Retrofitting Posts is a Waste of Money
This what it looks like under your house. The bottom of the posts are sitting on concrete piers and the tops of the posts hold up beams, also known as girders. Floor joists rest on top of the girders and the floor you walk on sits on top of the joists. The building code makes no distinction between posts that are 2 feet tall or 10 feet tall and only requires one nail be used to attach the bottom of the post to the concrete block and NOTHING (such as pier caps) is required to attach the top of the post to the girder. There is an extremely common and costly misconception that these post connections be strengthened. The rest of this article proves why this procedure is a waste of money.
As shown below, sometimes the posts support beams that the floor is nailed to and there are no joists.
Below are photos of some metal post connectors. Our first alert something might be wrong here is that this is not recommended by any seismic retrofit codes and guidelines.
What Does the Building Code Say?
The purpose of this requirement is clearly stated in the International Residential Code.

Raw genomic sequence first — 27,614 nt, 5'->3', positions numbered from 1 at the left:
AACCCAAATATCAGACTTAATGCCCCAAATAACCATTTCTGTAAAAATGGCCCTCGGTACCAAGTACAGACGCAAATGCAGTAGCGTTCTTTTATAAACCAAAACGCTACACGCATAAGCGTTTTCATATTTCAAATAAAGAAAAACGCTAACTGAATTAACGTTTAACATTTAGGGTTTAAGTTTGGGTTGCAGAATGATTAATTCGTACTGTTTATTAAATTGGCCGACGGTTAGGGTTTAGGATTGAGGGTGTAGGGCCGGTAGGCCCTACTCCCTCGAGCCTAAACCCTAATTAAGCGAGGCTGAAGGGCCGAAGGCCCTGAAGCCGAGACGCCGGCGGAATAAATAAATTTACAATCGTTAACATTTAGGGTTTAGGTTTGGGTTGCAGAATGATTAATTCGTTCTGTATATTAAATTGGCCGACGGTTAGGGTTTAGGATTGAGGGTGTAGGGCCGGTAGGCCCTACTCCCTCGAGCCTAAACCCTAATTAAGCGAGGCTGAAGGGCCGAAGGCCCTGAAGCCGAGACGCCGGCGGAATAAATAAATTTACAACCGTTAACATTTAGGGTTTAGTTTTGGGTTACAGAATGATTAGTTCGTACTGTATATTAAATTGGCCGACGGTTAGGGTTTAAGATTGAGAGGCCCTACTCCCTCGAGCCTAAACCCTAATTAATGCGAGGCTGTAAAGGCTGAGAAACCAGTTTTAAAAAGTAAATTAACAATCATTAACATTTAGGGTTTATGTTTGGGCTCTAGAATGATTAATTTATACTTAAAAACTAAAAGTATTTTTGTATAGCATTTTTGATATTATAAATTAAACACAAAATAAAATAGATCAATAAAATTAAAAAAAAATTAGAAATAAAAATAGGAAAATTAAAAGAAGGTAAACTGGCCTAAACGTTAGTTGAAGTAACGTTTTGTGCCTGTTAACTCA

Quoting directly from the IRC R407.3 commentary: “To minimize the chance of accidentally displacing columns supporting beams or girders, a means of mechanically anchoring a column is required.” The IRC R407.3 requirement is literally about providing a minimal connection so you can’t elbow or hip-check a column off its footing or dislodge it by running into it carrying a heavy box.
Here are three examples of drawings given to contractors to show what the engineer wants to be done to this unimportant connection. In the drawing to the left, the red box contains the steel “T” strap post connector we showed you earlier. The blue box shows the post to block connection. The arrows point at the hardware and bolts connecting the post to the concrete block. The image to the right from a different engineer shows the exact same thing.
The drawing at the bottom requires a new steel-reinforced concrete foundation. It is buried in the ground and is 18″ wide and 18″ deep. It also has two types of steel connectors at the top of the post and one steel connector at the bottom. This contraption is so complex it would probably cost $1200 or more to build.